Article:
Kate Sheppard House a hub for Heritage Festival Events

Te Whare Waiutuutu Kate Sheppard House is hosting events and new exhibitions as part of Christchurch City Council’s 2022 Heritage Festival.


Christchurch Heritage Festival 2022 logo.
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There will be two new free exhibitions during the festival. ‘Making Your Mark: Women’s Suffrage Exhibition’ showcases Kate Sheppard’s pen, which is on loan from Parliamentary Services. Prime Minister Richard Seddon presented the pen to her as a symbol of her leadership throughout the women’s suffrage campaign. Helen Osbourne, Property Lead for Kate Sheppard House, says, “Its provenance was lost until recently, and to our knowledge the pen has never been publicly displayed before.”

An accompanying exhibition, ‘Walter Sheppard: Storekeeper and Suffragent’, explores Kate’s husband’s life, business, and support for women’s suffrage. Newly uncovered archaeology and newspaper articles reveal fascinating details about Walter’s business, and challenges popular culture’s portrayal of Walter as a distant and cold husband, who only tolerated Kate’s political work.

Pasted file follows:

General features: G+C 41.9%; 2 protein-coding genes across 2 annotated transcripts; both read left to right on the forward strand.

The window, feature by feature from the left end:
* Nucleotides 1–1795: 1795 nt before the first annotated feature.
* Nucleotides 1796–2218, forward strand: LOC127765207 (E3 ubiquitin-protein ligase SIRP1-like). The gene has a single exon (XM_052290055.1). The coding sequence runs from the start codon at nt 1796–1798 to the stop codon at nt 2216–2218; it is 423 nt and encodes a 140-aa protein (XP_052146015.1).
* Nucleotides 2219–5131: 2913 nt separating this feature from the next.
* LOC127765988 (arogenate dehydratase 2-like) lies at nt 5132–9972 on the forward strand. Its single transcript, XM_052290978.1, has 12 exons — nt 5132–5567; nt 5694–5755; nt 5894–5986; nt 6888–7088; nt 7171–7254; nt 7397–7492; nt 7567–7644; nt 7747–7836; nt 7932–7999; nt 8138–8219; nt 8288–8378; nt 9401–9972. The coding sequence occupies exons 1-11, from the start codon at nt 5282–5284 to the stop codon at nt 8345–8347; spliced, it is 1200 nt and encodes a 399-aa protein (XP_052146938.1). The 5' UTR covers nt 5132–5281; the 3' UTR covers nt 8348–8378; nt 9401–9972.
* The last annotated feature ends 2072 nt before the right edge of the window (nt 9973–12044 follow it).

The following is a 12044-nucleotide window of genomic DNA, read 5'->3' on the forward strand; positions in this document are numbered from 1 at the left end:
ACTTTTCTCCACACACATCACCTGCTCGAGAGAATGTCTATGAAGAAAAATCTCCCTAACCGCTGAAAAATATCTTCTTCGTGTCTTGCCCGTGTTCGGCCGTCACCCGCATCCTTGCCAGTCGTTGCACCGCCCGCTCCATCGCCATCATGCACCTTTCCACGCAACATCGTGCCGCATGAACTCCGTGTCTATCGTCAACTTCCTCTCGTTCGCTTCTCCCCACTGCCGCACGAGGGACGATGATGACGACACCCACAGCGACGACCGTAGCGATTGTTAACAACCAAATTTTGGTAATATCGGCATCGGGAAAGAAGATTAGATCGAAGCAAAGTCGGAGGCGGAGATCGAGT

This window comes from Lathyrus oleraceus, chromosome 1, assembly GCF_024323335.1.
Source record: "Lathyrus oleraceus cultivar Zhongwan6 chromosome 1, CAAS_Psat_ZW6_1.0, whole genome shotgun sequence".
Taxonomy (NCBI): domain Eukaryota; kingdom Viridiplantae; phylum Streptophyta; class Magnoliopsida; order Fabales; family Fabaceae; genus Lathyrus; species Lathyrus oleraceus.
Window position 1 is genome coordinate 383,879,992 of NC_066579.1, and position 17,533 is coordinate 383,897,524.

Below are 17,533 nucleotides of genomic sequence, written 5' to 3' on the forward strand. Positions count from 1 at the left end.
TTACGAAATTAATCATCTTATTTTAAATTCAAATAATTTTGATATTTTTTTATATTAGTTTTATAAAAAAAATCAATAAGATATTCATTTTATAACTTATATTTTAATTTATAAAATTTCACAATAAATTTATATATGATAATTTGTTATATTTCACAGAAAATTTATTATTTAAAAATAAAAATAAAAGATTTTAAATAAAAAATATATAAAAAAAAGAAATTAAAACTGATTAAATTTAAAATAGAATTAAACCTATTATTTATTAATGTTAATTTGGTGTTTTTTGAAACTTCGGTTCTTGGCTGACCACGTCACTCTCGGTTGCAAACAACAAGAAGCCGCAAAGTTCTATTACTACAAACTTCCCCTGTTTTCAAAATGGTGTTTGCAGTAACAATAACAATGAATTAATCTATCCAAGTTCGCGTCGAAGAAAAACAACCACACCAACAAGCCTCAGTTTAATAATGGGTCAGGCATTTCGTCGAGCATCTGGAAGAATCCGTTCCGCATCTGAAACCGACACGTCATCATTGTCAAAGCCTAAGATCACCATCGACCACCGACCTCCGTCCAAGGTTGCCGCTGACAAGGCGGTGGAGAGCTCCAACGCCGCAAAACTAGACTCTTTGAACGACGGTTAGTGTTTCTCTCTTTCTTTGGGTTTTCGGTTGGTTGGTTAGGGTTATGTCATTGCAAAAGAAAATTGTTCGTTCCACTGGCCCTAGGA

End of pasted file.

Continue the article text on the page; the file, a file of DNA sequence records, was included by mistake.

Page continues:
There are also three exciting evening events planned. Girlhood in Ōtautahi Christchurch is an evening of quickfire talks from a diverse group of women, who will talk about how places in Christchurch shaped them during their formative years. The evening includes a guided tour of Te Whare Waiutuutu Kate Sheppard House, and a glass of temperance champagne and nibbles with the chance to mix and mingle.

Two evening events uncover Christchurch history and heritage through archaeology. In Exploring the Underworld: Tales of Christchurch’s Dark Side, a panel of four archaeologists will talk about the less salubrious aspects of Christchurch’s nineteenth century history. Expect tales of bankruptcies, ill health, and tragedies.

In Talking Shop: The Archaeology of 19th C. Retail Culture archaeologist Jessie Garland explores what it was like to shop in colonial Christchurch through several archaeological excavations undertaken on the sites of nineteenth century shops.

Rosemary Baird